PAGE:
September 16, 2019
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 In GLIMUN2019: Human Trafficking

 

Human trafficking is world-wide plague. Trafficking is the placing someone in situation of exploitation, including, slavery, forced marriage, prostitution and removal of organs. There are currently an estimated 20-40 million victims of human trafficking across the entire world. This number is such a wide range because of a very small number of human trafficking victims being identified, mainly because many countries soft or nonexistent laws do not do enough investigation. A high percentage of trafficking victims are taken out of developing countries in Asia and Africa (such as South Sudan), and taken into richer developed nations such as many countries in Europe and the Americas. Aid needs to be given to nations in which people are being taken out of, and stricter laws need to be passed in popular destination countries to better recognize and stop trafficking.

 

Some nations don’t have laws against trafficking because of lack of information, lack of aid, or because big corporations that help their economy are benefitting from the exploitation. Traffickers worldwide earn about $150 billion a year off exploitation of their victims, and an estimated $99 billion comes from sexual exploitation specifically. There are many measures that have been taken by nations such the United States to punish companies, specifically hotels that benefit from sex trafficking.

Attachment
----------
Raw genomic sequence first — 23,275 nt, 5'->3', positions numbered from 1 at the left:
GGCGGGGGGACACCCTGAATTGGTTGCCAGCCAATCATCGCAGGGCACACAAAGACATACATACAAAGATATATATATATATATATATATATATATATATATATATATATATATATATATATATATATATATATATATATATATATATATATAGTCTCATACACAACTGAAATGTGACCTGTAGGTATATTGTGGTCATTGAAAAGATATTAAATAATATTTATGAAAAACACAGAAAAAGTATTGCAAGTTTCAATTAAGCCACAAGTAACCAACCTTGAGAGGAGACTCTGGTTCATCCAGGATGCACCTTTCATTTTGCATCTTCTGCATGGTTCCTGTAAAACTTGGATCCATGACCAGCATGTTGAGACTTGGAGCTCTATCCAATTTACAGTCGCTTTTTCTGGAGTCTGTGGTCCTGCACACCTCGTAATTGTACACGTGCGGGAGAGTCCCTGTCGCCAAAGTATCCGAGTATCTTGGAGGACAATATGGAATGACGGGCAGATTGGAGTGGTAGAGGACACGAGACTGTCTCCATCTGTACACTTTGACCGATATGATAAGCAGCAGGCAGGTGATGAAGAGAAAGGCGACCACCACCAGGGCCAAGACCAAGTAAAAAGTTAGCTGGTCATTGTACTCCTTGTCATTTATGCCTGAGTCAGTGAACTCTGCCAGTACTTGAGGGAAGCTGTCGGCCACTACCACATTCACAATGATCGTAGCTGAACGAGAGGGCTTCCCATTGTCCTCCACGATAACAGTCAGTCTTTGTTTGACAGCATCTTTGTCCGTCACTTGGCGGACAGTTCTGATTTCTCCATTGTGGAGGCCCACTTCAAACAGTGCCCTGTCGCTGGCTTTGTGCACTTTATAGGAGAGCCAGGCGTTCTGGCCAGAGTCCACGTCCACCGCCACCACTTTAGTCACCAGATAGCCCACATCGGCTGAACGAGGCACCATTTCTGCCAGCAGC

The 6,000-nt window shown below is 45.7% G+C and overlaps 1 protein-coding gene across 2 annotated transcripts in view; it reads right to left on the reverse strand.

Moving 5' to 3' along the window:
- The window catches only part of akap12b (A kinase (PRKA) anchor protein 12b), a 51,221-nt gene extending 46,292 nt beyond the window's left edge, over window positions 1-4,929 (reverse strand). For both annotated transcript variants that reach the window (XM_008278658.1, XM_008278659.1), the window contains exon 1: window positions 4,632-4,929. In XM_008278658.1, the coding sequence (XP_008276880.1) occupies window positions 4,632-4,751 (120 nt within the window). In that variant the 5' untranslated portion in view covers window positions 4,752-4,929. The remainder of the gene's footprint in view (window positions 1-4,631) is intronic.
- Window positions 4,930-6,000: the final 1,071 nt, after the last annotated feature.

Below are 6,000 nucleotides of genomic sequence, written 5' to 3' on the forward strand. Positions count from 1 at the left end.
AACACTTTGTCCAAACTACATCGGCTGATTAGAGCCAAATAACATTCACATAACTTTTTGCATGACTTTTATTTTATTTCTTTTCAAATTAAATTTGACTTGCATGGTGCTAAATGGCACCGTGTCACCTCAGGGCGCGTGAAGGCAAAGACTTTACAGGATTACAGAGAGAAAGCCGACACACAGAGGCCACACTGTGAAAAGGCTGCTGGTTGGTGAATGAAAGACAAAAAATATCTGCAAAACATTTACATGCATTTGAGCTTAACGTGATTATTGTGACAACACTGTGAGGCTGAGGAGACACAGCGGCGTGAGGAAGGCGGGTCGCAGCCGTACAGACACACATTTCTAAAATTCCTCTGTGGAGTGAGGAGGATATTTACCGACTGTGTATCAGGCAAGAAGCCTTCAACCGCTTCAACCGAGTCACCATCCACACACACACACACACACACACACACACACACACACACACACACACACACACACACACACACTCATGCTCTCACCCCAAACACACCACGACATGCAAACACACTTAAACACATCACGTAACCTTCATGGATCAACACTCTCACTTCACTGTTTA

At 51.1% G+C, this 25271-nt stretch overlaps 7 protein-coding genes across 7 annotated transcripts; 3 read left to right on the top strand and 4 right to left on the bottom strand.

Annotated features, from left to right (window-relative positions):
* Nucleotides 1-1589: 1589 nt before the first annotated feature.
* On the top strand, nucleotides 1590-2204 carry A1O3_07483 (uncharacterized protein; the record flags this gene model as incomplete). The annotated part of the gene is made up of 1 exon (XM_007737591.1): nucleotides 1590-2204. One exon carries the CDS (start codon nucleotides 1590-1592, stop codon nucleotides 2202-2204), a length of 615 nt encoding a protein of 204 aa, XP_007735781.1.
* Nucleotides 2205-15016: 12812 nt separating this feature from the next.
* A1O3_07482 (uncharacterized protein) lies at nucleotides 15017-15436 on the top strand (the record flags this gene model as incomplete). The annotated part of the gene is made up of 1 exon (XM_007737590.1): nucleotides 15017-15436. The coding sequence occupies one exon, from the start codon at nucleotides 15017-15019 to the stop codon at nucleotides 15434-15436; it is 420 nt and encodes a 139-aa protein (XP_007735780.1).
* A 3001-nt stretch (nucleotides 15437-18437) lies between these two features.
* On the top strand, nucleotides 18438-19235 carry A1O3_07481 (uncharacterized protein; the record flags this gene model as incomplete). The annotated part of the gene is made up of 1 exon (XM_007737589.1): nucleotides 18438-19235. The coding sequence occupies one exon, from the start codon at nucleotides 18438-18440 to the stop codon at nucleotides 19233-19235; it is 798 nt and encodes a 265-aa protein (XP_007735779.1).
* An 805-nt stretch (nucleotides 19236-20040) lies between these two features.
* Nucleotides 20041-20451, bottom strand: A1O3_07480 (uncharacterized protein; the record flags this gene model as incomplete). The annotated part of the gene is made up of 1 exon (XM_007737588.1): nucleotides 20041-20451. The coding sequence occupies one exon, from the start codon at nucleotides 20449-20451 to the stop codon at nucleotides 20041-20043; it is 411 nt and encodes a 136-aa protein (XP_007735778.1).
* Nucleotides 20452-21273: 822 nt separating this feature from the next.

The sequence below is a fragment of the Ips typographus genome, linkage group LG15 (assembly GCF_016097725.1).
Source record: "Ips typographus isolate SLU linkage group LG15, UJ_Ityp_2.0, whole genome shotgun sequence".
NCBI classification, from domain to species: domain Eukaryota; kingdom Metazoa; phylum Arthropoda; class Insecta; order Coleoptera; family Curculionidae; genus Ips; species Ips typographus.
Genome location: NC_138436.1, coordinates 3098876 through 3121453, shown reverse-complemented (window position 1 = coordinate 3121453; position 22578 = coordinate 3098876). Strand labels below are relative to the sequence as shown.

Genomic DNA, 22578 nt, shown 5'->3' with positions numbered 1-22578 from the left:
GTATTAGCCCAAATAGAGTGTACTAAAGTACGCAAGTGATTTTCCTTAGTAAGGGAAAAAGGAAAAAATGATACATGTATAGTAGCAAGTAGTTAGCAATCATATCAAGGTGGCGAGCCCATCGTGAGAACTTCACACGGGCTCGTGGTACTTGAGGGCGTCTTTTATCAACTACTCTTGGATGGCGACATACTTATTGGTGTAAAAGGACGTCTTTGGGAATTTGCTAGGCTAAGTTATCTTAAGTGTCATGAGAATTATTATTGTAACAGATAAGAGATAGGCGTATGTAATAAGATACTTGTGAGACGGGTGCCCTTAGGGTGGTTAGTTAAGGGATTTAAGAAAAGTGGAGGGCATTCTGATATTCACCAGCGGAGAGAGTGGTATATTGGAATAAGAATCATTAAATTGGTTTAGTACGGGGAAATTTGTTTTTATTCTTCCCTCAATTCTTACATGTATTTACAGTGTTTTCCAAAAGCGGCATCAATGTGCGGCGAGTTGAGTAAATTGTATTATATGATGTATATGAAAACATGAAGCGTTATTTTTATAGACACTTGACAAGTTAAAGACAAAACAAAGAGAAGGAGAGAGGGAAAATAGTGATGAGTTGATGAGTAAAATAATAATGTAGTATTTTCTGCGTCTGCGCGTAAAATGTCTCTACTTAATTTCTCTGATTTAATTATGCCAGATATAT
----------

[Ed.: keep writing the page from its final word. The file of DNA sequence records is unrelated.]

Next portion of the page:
The best way to combat trafficking is to have strict laws and investigations into human trafficking, to limit success of many large, trans-national operations. Many countries become a beacon for human trafficking simply because of their strategic location or their lenient laws against it. Being one of these countries, South Sudan has passed the Combating of Human Trafficking Act, which aligned with the United Nations definition of human trafficking itself. This Act also establishes the National Committee for Combating Human Trafficking (NCCT). South Sudan urges all other nations that don’t have a pre-existing law against human trafficking to create acts and laws to combat this global issue. The money in human trafficking and the low chance of getting caught is the reason that it is still such a pressing issue across the world.

 

Another way to lower human trafficking victims is to educate people on how to recognize trafficking. If people know when possible trafficking is going on, and how to prevent it, then more crimes would be reported, and in turn, more people would be prosecuted and jailed. Most traffickers are repeat offenders, so preventing them from continuing to commit these crimes will stop many more of them from being committed.

 

Human trafficking is an enormous problem for poor, rich, developed and developing nations. To combat it, the entire world needs to have a standard for how to stop it. Between educating the common people on how to identify and report trafficking, prosecuting the offenders, and establishing oversight committees to do large investigations; it can be eradicated worldwide.  

 

Works Cited

 

1.      ENACTAfrica.org. “Is Sudan Committed to Fighting Human Trafficking?” ENACT Africa, 7 Mar. 2019, https://enactafrica.org/enact-observer/is-sudan-committed-to-fighting-human-trafficking.

 

2.      Department of Homeland Security. (2019). What Is Human Trafficking?. [online] Available at: https://www.dhs.gov/blue-campaign/what-human-trafficking [Accessed 15 Nov. 2019].

 

  • South Sudan
  • Claire Martin

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